The UK takes out far more that any other country from EU research funds - I have seen the figures and we leave Germany (the second biggest recipient) trailing in our wake. Even if we negotiate to become like Norway or Israel and register as an â€˜associated countryâ€™ do we really think Brussels will allow so much money to cross the channel in the future? Right now funding options for the Humanities and Social Sciences have suffered a major blow and I am not sure research funding in these areas is ever going to fully recover.
Emma Loosley FSA, Exeter
â€˜What a wonderful experience it was to wake up on Antiparos and to receive news that Britain was once again independent â€“ we are free!â€™
I am hoping that this Referendum result, which I gather is advisory, not binding to government, will give very little impact on archaeological scholarly activity. Joining the EU has little impact. There have always been Brits digging abroad, in Europe and beyond.
I hope the result will help people realise that what happens on the playing fields of Eton is still having major impacts on our political and media elites.
I hope the British economy doesn't take too big a dive. It would be a shame if a weak prime minister who was frightened of the right wing of his party and UKIP caused such suffering to hard working families. However, if you read the history of Britain there are plenty of examples of aristocrats and wealthy people doing just that. Well at least Mr Cameron has not reintroduced conscription and sent us to war. Things could be worse.
It is also sad for those who supported the Out campaign, for already they have been told that all the cash they said would be put into the NHS is not going to happen. Furthermore there will be no impact on immigration numbers for at least 2 years. The current government and the Out team have succeeded in demonstrating what an untrustworthy lot they are.
Archaeology is akin to ballet and mountaineering; signs of a civilised society. I doubt if any old churches will collapse. There are so many sensible people who value our heritage assets and the Lottery keeps making cash, so I think archaeology and archaeologists will survive.
Andrew K G Jones FSA, York
Taken in a general way (that is as a member of the public who only happens to be a Fellow of the Society) one understands that the vote in the Referendum is to be seen as one-in-the-eye for â€˜Londonâ€™, â€˜Westminsterâ€™, the â€˜politicalâ€™ elite, and the educated â€˜elitesâ€™ of London, Oxford, Cambridge and Edinburgh. The Society of Antiquaries thus fits the category of chief bugbear of the Leave Campaign, unbeknown perhaps to such voters, as also perhaps to ourselves.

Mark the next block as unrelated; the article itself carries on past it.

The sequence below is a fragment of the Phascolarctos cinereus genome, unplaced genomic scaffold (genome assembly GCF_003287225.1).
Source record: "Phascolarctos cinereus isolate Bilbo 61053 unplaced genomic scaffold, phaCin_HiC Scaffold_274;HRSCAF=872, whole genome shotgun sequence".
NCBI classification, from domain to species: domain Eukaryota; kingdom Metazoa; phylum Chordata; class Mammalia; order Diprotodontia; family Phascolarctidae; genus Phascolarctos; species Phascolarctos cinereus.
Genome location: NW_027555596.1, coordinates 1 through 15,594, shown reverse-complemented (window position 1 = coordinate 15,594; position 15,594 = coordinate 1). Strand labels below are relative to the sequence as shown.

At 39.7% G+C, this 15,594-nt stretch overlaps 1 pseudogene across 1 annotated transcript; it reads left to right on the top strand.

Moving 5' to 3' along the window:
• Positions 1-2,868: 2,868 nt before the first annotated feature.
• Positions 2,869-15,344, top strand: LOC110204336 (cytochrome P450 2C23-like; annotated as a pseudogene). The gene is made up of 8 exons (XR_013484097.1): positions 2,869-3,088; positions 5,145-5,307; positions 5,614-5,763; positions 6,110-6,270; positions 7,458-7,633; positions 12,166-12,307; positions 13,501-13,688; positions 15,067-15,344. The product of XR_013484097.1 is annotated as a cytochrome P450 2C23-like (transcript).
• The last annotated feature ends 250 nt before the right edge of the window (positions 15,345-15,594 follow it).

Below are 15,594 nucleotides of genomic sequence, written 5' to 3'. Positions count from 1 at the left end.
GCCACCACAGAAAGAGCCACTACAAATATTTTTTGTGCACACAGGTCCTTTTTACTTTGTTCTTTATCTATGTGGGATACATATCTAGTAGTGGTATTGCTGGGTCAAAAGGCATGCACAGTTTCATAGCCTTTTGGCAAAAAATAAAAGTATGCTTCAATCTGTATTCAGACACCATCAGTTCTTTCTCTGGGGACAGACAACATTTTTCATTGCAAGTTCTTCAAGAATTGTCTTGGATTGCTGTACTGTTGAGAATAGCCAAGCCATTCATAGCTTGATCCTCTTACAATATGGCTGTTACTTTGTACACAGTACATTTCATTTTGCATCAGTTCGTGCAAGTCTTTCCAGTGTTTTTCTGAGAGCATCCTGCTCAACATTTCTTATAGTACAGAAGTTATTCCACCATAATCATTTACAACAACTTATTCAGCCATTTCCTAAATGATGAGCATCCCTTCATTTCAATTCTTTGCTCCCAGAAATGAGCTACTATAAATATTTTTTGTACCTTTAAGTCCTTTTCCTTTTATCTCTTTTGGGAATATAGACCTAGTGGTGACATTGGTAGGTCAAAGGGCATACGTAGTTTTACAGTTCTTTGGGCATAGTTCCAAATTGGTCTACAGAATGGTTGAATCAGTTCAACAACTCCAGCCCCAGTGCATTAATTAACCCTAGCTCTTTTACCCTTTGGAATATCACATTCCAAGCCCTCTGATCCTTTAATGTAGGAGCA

The condition of the votersâ€™ responses nowÂ being offered across the country reveals delusions in the expectations of â€˜Leaveâ€™ supporters and considerable factual and inspirational ignorance in their discourse; a Church of England spokesman for â€˜Leaveâ€™ on the BBC4 Sunday programme this morning was to be heard inveighing against the Calendar Act of 1751 in the 500-year struggle of Anglicanism to escape the reach of Europe!
That the promoters of the â€˜Leaveâ€™ campaign have already begun to backtrack over some of the immediate benefits of the leaving that they were promoting only last week (financial and otherwise) should frame the expectations of all those whose work and interests in the sort of study, research, enquiry dependent in field and library, publishing and international exchange, and hitherto enjoying (whether directly or not) â€˜fundingâ€™. Such funding already being of limited extent can only become reduced.
It will be a delusion for Fellows encouraged by the possible boost to heritage interests in the apparent reclamation of â€˜Great Britainâ€™ to be achieved by the Leave campaign, to expect their elitist levels of enquiry to be given anything but short shrift in the likely debates over reduced funding for anything but â€˜marketingâ€™ and â€˜businessâ€™ to be unleashed now from the new political dispensation. The â€˜one-in-the-eyeâ€™ faction now to be in the ascendant are likely to give short shrift to all the â€˜regulationsâ€™ that constrain planning and development â€“ which do not all stem from Brussels of course but whoâ€™s to know that? - when self-interest to ride roughshod over others becomes the order of the day? â€“ and you might see this aspect as a specific question for our archaeological colleagues (particularly) to consider.
Stephen Massil FSA, London
I am sure that almost all Fellows of the Society of Antiquaries are as dismayed as I am by the outcome of this dreadful Referendum. We are Europeans. Every aspect of our archaeology, architecture, art, design, religion and philosophy is influenced by and entwined with the rest of Europe. We have in the past fought French, Spaniards, Dutch and Germans; but the European Union has splendidly put an end to such conflicts.